The chart below shows the relative sizes of 4 digestive compartments for some closely-related primate species:
Click to enlarge.
Our closest living relative in the animal kingdom, the chimpanzee (a great ape), and our next closest relative, the gorilla (also a great ape), have much smaller small intestines, and much larger large intestines (colons) than we do.
According to Katharine Milton, an expert in primate physiology:
"In humans, more than half (>56%) of total gut volume is found in the small intestine, whereas all apes have by far the greatest total gut volume (>45%) in the colon."So apes have more total intestine, and a larger relative colon. Considering that:
"In addition, the size of the total human GI tract in relation to body size is small in comparison to those of apes."
- Katharine Milton, Nutritional Characteristics of Wild Primate Foods: Do The Diets Of Our Closest Living Relatives Have Lessons For Us?
- The small intestine is the place where most chemical digestion and absorption take place.
- The large intestine is the place where undigested material is fed upon by bacteria, and where water is absorbed prior to feces exit.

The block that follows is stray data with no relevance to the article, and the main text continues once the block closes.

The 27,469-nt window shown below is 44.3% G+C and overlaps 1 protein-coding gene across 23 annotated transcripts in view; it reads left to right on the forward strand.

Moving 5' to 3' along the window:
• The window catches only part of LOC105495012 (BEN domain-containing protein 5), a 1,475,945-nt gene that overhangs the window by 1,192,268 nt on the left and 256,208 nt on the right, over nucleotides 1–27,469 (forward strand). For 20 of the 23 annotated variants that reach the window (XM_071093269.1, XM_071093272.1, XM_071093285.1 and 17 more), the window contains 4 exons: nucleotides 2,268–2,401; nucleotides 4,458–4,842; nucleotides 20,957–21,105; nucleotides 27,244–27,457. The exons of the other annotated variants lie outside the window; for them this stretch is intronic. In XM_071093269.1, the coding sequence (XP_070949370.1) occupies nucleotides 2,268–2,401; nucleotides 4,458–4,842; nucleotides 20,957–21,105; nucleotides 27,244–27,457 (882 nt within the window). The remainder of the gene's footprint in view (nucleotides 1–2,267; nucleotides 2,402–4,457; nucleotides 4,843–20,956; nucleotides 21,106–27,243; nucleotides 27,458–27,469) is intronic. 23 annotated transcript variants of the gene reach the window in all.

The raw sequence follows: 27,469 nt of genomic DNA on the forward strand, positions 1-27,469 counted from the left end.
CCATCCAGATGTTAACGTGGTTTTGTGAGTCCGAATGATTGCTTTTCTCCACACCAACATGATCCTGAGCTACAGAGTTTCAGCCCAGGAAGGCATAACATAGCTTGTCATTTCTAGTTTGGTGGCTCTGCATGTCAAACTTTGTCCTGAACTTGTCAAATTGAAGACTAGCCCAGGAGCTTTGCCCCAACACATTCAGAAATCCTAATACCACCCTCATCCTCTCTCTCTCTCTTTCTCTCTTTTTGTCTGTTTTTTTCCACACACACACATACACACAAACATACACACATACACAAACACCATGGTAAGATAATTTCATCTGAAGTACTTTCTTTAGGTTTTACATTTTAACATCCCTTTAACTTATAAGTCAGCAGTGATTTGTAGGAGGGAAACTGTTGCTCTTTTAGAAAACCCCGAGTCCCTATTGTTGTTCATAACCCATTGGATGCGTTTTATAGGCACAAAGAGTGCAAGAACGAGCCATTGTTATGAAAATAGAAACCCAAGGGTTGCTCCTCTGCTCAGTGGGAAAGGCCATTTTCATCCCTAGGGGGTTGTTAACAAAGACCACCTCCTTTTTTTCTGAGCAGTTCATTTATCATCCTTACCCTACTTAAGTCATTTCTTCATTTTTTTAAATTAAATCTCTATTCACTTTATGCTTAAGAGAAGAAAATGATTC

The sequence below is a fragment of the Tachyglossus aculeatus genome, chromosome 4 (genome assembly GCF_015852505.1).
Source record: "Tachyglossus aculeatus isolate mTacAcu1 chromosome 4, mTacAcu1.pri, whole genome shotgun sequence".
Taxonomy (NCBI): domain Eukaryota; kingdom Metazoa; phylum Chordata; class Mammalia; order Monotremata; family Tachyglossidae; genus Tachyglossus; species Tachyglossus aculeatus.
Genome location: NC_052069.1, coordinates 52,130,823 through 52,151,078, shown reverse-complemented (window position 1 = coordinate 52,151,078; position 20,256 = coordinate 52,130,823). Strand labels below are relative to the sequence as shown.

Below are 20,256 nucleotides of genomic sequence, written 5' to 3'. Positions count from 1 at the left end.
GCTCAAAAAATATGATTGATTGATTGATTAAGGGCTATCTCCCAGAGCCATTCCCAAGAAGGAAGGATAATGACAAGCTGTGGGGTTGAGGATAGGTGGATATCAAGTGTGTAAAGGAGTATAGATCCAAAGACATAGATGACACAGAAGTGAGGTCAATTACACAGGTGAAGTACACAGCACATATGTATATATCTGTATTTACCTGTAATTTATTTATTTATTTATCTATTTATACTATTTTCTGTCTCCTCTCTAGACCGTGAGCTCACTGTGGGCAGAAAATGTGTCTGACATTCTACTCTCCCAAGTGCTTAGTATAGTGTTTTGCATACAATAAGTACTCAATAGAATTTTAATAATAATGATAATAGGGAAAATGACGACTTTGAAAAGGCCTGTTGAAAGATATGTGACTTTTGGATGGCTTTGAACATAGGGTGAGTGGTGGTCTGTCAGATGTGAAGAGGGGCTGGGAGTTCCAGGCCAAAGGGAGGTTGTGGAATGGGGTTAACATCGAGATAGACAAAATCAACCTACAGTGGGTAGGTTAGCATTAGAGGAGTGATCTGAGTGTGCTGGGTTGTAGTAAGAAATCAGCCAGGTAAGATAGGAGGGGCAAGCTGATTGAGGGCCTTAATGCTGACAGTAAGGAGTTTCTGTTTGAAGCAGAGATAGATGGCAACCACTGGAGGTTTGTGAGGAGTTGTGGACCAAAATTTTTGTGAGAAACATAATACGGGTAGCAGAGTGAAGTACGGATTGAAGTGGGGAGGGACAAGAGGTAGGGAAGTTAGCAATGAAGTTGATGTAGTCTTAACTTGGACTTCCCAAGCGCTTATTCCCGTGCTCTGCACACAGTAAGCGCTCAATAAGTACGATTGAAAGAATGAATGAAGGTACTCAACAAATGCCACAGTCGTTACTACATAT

"The proportions of the modern human gut appear to reflect the fact that many foods are "predigested" by technology in one way or another before they even enter the human digestive tract."One more thought. No digestion takes place in the colon, however, we do absorb nutrients (vitamins, fatty acids) produced by bacteria there. So, the nutrients an ape absorbs, and the nutrients we absorb, from the same foods, are different. They are different in amount, and in type. (These differences also exist among humans although to a lesser degree.)
- Katharine Milton, Hunter-Gatherer Diets - A Different Perspective